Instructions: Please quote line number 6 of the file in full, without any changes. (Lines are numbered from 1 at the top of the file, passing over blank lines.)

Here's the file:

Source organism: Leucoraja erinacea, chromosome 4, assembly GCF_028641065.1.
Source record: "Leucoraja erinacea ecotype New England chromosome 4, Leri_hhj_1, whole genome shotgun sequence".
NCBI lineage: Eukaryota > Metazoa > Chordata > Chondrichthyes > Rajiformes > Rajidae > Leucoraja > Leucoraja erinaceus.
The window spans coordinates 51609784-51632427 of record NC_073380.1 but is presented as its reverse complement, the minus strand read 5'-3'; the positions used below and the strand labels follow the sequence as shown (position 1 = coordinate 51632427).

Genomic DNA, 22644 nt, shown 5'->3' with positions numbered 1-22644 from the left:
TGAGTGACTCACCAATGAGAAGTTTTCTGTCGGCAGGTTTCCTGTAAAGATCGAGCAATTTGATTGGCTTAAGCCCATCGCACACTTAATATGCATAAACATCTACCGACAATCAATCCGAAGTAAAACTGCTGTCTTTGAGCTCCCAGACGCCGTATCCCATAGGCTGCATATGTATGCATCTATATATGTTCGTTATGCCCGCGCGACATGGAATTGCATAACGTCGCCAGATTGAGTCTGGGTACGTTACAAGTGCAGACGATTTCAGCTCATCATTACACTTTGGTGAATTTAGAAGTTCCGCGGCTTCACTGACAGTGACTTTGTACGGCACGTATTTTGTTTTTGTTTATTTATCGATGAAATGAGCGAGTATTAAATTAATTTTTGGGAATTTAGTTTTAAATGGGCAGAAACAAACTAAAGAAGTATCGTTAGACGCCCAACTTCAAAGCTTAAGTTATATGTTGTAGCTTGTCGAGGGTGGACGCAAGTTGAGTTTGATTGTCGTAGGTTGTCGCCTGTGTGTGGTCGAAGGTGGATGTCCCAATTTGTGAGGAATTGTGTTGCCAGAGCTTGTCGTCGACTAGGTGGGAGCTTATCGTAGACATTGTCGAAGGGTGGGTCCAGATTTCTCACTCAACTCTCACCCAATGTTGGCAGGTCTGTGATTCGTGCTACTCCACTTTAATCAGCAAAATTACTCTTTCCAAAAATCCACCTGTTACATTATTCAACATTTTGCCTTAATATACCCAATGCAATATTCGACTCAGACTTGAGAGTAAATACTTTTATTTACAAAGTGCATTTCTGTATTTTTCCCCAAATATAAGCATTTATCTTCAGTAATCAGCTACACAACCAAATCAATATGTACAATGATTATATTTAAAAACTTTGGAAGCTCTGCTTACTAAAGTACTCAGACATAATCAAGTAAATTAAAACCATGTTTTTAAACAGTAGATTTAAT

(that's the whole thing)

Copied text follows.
TGAGTGACTCACCAATGAGAAGTTTTCTGTCGGCAGGTTTCCTGTAAAGATCGAGCAATTTGATTGGCTTAAGCCCATCGCACACTTAATATGCATAAACATCTACCGACAATCAATCCGAAGTAAAACTGCTGTCTTTGAGCTCCCAGACGCCGTATCCCATAGGCTGCATATGTATGCATCTATATATGTTCGTTATGCCCGCGCGACATGGAATTGCATAACGTCGCCAGATTGAGTCTGGGTACGTTACAAGTGCAGACGATTTCAGCTCATCATTACACTTTGGTGAATTTAGAAGTTCCGCGGCTTCACTGACAGTGACTTTGTACGGCACGTATTTTGTTTTTGTTTATTTATCGATGAAATGAGCGAGTATTAAATTAATTTTTGGGAATTTAGTTTTAAATGGGCAGAAACAAACTAAAGAAGTATCGTTAGACGCCCAACTTCAAAGCTTAAGTTATATGTTGTAGCTTGTCGAGGGTGGACGCAAGTTGAGTTTGATTGTCGTAGGTTGTCGCCTGTGTGTGGTCGAAGGTGGATGTCCCAATTTGTGAGGAATTGTGTTGCCAGAGCTTGTCGTCGACTAGGTGGGAGCTTATCGTAGACATTGTCGAAGGGTGGGTCCAGATTTCTCACTCAACTCTCACCCAATGTTGGCAGGTCTGTGATTCGTGCTACTCCACTTTAATCAGCAAAATTACTCTTTCCAAAAATCCACCTGTTACATTATTCAACATTTTGCCTTAATATACCCAATGCAATATTCGACTCAGACTTGAGAGTAAATACTTTTATTTACAAAGTGCATTTCTGTATTTTTCCCCAAATATAAGCATTTATCTTCAGTAATCAGCTACACAACCAAATCAATATGTACAATGATTATATTTAAAAACTTTGGAAGCTCTGCTTACTAAAGTACTCAGACATAATCAAGTAAATTAAAACCATGTTTTTAAACAGTAGATTTAAT